Geologic Calendar

From Wikipedia, the free encyclopedia
Jump to navigation Jump to search

The Geologic Calendar is a scale in which the geological lifetime of the earth is mapped onto a calendrical year; that is to say, the day one of the earth took place on a geologic January 1 at precisely midnight, and today's date and time is December 31 at midnight.[1] On this calendar, the inferred appearance of the first living single-celled organisms, prokaryotes, occurred on a geologic February 25 around 12:30pm to 1:07pm,[2] dinosaurs first appeared on December 13, the first flower plants on December 22 and the first primates on December 28 at about 9:43pm. The first Anatomically modern humans did not arrive until around 11:48 p.m. on New Year's Eve, and all of human history since the end of the last ice-age occurred in the last 82.2 seconds before midnight of the new year.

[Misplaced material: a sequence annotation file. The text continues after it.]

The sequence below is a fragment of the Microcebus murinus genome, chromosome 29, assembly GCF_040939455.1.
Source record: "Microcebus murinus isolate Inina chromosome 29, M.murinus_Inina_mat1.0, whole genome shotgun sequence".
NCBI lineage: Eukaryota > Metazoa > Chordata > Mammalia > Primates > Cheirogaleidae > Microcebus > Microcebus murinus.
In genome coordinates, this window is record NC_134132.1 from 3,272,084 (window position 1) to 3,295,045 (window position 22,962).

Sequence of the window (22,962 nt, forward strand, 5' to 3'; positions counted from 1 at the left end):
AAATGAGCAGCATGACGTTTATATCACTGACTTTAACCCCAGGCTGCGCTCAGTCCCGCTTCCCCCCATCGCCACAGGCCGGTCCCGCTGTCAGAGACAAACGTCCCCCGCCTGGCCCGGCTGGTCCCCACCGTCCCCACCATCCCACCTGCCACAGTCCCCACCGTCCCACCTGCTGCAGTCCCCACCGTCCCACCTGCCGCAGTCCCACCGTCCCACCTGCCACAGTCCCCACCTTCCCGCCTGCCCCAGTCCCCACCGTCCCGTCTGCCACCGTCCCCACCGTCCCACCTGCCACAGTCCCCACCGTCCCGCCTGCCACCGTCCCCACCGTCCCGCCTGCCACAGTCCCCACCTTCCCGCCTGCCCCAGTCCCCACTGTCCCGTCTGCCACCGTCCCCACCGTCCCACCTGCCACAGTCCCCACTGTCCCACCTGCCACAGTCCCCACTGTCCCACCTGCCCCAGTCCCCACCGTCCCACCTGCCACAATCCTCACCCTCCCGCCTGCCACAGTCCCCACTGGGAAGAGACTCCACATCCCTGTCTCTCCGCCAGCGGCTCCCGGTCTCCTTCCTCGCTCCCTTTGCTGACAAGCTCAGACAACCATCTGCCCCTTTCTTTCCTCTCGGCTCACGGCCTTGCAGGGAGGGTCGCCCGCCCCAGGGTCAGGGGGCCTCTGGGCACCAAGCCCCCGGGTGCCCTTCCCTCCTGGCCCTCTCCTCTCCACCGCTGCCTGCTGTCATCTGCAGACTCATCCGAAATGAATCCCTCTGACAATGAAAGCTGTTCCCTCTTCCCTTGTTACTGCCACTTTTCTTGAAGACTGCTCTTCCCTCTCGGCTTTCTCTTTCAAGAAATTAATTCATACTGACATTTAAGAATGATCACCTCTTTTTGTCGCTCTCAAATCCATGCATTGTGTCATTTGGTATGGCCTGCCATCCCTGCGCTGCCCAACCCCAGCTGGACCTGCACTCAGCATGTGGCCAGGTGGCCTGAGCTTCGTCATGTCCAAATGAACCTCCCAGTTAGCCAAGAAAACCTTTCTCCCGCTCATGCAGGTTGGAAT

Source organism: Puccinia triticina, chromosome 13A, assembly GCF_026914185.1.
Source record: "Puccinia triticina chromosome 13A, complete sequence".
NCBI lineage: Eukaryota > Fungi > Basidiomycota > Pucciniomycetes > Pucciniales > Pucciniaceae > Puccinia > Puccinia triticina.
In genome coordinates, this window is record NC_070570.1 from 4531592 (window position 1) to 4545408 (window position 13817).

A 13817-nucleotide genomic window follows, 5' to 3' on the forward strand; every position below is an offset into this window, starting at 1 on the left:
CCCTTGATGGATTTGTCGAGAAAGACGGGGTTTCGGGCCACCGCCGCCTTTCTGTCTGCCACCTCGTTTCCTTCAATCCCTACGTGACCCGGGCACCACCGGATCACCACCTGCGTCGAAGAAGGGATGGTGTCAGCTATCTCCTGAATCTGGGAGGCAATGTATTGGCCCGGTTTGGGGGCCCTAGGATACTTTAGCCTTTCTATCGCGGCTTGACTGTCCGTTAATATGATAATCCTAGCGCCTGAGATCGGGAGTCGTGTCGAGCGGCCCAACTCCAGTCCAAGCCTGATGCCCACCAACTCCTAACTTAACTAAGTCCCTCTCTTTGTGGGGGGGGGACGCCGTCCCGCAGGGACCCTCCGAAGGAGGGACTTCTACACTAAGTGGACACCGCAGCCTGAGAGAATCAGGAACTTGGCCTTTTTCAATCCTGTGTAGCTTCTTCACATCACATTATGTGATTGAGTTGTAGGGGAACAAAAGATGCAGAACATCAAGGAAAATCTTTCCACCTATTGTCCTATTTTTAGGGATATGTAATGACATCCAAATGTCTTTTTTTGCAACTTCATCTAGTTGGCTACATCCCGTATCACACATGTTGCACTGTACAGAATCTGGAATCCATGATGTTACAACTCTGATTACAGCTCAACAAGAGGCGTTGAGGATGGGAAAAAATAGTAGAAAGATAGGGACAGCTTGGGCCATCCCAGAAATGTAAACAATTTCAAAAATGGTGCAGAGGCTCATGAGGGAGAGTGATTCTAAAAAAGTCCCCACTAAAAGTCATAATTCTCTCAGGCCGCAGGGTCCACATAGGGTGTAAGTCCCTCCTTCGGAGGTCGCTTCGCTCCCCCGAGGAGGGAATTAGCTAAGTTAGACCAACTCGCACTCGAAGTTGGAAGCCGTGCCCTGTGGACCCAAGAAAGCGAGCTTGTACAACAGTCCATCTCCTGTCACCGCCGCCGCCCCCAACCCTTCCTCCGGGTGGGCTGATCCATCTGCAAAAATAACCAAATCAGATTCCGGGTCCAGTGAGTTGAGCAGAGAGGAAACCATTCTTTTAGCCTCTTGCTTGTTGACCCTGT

See also[edit]


  1. ^ Kentucky Geological Survey (2011). "The Geological Time Scale v.3" (PDF). Kentucky Geological Survey. Retrieved 2013-06-03.
  2. ^ "Geologic History Compressed into 1 Calendar Year". time 2010. Retrieved 2013-06-03. External link in |publisher= (help)